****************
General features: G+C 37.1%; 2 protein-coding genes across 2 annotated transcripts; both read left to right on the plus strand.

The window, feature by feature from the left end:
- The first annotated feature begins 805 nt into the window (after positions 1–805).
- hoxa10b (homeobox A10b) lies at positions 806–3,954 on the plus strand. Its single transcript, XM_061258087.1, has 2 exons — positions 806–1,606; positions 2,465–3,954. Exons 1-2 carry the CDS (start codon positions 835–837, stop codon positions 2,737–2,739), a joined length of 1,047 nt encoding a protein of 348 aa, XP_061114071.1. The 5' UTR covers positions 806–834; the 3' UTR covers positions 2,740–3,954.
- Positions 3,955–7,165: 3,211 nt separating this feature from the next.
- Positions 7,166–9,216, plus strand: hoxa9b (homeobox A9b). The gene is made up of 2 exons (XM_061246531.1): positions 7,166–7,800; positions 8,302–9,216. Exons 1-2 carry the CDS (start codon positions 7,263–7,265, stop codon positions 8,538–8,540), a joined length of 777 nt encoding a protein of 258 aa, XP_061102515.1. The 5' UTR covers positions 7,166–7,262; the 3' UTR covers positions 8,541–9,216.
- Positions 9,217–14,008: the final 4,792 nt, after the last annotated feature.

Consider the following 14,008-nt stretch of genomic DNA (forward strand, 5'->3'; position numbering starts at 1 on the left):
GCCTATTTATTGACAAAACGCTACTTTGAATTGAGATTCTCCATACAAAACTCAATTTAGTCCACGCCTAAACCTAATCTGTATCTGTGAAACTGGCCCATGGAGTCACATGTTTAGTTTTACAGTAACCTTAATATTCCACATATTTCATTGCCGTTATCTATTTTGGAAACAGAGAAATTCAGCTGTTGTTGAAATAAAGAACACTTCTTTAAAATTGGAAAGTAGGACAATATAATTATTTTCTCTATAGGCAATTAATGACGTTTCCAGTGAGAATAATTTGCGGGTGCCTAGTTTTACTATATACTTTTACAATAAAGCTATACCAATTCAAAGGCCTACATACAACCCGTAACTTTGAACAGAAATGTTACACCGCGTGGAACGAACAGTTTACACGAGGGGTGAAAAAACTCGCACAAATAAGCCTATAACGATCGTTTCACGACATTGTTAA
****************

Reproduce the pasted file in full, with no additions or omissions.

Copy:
General features: G+C 37.1%; 2 protein-coding genes across 2 annotated transcripts; both read left to right on the plus strand.

The window, feature by feature from the left end:
- The first annotated feature begins 805 nt into the window (after positions 1–805).
- hoxa10b (homeobox A10b) lies at positions 806–3,954 on the plus strand. Its single transcript, XM_061258087.1, has 2 exons — positions 806–1,606; positions 2,465–3,954. Exons 1-2 carry the CDS (start codon positions 835–837, stop codon positions 2,737–2,739), a joined length of 1,047 nt encoding a protein of 348 aa, XP_061114071.1. The 5' UTR covers positions 806–834; the 3' UTR covers positions 2,740–3,954.
- Positions 3,955–7,165: 3,211 nt separating this feature from the next.
- Positions 7,166–9,216, plus strand: hoxa9b (homeobox A9b). The gene is made up of 2 exons (XM_061246531.1): positions 7,166–7,800; positions 8,302–9,216. Exons 1-2 carry the CDS (start codon positions 7,263–7,265, stop codon positions 8,538–8,540), a joined length of 777 nt encoding a protein of 258 aa, XP_061102515.1. The 5' UTR covers positions 7,166–7,262; the 3' UTR covers positions 8,541–9,216.
- Positions 9,217–14,008: the final 4,792 nt, after the last annotated feature.

Consider the following 14,008-nt stretch of genomic DNA (forward strand, 5'->3'; position numbering starts at 1 on the left):
GCCTATTTATTGACAAAACGCTACTTTGAATTGAGATTCTCCATACAAAACTCAATTTAGTCCACGCCTAAACCTAATCTGTATCTGTGAAACTGGCCCATGGAGTCACATGTTTAGTTTTACAGTAACCTTAATATTCCACATATTTCATTGCCGTTATCTATTTTGGAAACAGAGAAATTCAGCTGTTGTTGAAATAAAGAACACTTCTTTAAAATTGGAAAGTAGGACAATATAATTATTTTCTCTATAGGCAATTAATGACGTTTCCAGTGAGAATAATTTGCGGGTGCCTAGTTTTACTATATACTTTTACAATAAAGCTATACCAATTCAAAGGCCTACATACAACCCGTAACTTTGAACAGAAATGTTACACCGCGTGGAACGAACAGTTTACACGAGGGGTGAAAAAACTCGCACAAATAAGCCTATAACGATCGTTTCACGACATTGTTAA